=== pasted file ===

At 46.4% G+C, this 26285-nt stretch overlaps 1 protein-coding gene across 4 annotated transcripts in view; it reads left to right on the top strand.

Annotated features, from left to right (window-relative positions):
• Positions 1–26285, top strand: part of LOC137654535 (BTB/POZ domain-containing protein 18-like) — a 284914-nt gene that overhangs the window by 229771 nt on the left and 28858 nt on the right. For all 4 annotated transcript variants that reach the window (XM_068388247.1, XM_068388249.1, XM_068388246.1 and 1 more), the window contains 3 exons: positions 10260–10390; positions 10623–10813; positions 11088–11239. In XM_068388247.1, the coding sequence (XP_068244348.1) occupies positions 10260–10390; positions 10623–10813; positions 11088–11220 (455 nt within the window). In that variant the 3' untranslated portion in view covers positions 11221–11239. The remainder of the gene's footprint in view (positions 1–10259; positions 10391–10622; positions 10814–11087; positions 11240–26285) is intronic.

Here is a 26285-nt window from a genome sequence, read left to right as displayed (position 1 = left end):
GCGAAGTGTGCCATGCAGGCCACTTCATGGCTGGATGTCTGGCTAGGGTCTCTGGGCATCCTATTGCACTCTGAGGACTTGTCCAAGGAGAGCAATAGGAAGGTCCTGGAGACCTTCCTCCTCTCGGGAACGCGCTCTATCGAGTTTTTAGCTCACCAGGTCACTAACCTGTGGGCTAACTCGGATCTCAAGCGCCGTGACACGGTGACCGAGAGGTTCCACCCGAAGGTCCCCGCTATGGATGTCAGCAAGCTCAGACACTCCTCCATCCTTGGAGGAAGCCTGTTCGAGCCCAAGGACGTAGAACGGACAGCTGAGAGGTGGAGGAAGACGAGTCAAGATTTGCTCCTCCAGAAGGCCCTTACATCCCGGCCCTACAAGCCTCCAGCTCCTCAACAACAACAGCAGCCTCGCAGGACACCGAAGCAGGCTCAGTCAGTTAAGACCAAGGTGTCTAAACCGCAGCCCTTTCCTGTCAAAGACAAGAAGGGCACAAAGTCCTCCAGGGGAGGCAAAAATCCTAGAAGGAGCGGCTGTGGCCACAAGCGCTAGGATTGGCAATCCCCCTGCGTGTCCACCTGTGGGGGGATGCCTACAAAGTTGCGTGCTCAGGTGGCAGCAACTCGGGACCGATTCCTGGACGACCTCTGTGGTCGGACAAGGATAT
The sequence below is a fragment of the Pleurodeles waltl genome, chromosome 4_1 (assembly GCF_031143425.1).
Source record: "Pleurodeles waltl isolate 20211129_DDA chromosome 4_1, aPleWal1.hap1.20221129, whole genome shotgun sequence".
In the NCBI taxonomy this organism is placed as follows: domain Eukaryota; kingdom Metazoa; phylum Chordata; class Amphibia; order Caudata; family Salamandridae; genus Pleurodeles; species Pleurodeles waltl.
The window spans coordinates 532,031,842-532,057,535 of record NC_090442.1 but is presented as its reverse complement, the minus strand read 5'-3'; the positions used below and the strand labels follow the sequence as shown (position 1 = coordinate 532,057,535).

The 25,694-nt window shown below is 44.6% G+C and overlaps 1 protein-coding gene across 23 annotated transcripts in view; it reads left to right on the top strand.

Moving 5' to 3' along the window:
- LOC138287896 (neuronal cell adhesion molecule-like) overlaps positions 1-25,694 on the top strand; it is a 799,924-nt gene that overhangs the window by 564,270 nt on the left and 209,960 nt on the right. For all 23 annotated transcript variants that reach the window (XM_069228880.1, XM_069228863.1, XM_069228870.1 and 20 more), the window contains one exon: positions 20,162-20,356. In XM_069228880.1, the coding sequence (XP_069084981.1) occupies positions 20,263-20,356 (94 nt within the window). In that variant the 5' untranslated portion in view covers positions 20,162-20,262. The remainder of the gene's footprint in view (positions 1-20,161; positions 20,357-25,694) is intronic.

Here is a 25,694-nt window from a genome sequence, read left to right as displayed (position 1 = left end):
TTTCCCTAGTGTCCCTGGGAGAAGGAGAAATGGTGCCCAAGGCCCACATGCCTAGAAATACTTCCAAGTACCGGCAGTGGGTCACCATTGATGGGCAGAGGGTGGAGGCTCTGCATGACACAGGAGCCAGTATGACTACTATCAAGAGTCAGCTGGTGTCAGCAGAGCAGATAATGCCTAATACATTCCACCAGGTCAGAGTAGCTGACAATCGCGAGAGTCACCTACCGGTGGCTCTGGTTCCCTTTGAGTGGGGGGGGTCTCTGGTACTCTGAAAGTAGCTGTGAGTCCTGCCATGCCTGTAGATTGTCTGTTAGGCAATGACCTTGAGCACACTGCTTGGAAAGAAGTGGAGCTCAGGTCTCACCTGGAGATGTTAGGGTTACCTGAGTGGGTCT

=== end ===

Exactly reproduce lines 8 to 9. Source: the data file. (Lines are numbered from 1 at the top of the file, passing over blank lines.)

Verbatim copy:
In the NCBI taxonomy this organism is placed as follows: domain Eukaryota; kingdom Metazoa; phylum Chordata; class Amphibia; order Caudata; family Salamandridae; genus Pleurodeles; species Pleurodeles waltl.
The window spans coordinates 532,031,842-532,057,535 of record NC_090442.1 but is presented as its reverse complement, the minus strand read 5'-3'; the positions used below and the strand labels follow the sequence as shown (position 1 = coordinate 532,057,535).